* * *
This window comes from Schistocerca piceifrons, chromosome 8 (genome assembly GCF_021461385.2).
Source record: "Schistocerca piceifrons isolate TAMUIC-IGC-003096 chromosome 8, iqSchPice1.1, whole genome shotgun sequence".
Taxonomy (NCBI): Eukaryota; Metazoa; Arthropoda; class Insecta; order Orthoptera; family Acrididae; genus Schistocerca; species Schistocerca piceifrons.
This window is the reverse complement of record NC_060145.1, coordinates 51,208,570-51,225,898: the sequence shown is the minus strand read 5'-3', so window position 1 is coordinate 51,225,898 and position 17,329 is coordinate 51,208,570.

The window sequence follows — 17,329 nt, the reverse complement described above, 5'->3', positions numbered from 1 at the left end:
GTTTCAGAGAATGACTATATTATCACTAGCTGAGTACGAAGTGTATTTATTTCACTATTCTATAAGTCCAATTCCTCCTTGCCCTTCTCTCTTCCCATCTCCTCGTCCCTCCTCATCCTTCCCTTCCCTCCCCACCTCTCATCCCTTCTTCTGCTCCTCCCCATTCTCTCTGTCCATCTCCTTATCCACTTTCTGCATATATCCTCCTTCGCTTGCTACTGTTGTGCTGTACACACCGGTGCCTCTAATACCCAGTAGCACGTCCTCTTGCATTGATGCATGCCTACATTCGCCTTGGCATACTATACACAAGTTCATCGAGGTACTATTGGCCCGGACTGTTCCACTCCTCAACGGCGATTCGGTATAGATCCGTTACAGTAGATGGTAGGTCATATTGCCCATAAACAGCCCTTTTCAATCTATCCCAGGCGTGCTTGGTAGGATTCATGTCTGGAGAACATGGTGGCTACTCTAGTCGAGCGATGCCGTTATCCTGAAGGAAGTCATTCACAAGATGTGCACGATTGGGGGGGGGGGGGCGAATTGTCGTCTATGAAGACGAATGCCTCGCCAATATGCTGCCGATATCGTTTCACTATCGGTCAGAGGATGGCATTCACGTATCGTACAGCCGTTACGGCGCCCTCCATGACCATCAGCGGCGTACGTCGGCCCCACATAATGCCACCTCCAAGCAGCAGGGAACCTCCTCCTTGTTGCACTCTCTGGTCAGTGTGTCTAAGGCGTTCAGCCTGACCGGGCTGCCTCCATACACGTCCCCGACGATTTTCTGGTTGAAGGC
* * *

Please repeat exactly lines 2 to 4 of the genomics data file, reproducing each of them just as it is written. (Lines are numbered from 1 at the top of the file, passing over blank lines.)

Source record: "Schistocerca piceifrons isolate TAMUIC-IGC-003096 chromosome 8, iqSchPice1.1, whole genome shotgun sequence".
Taxonomy (NCBI): Eukaryota; Metazoa; Arthropoda; class Insecta; order Orthoptera; family Acrididae; genus Schistocerca; species Schistocerca piceifrons.
This window is the reverse complement of record NC_060145.1, coordinates 51,208,570-51,225,898: the sequence shown is the minus strand read 5'-3', so window position 1 is coordinate 51,225,898 and position 17,329 is coordinate 51,208,570.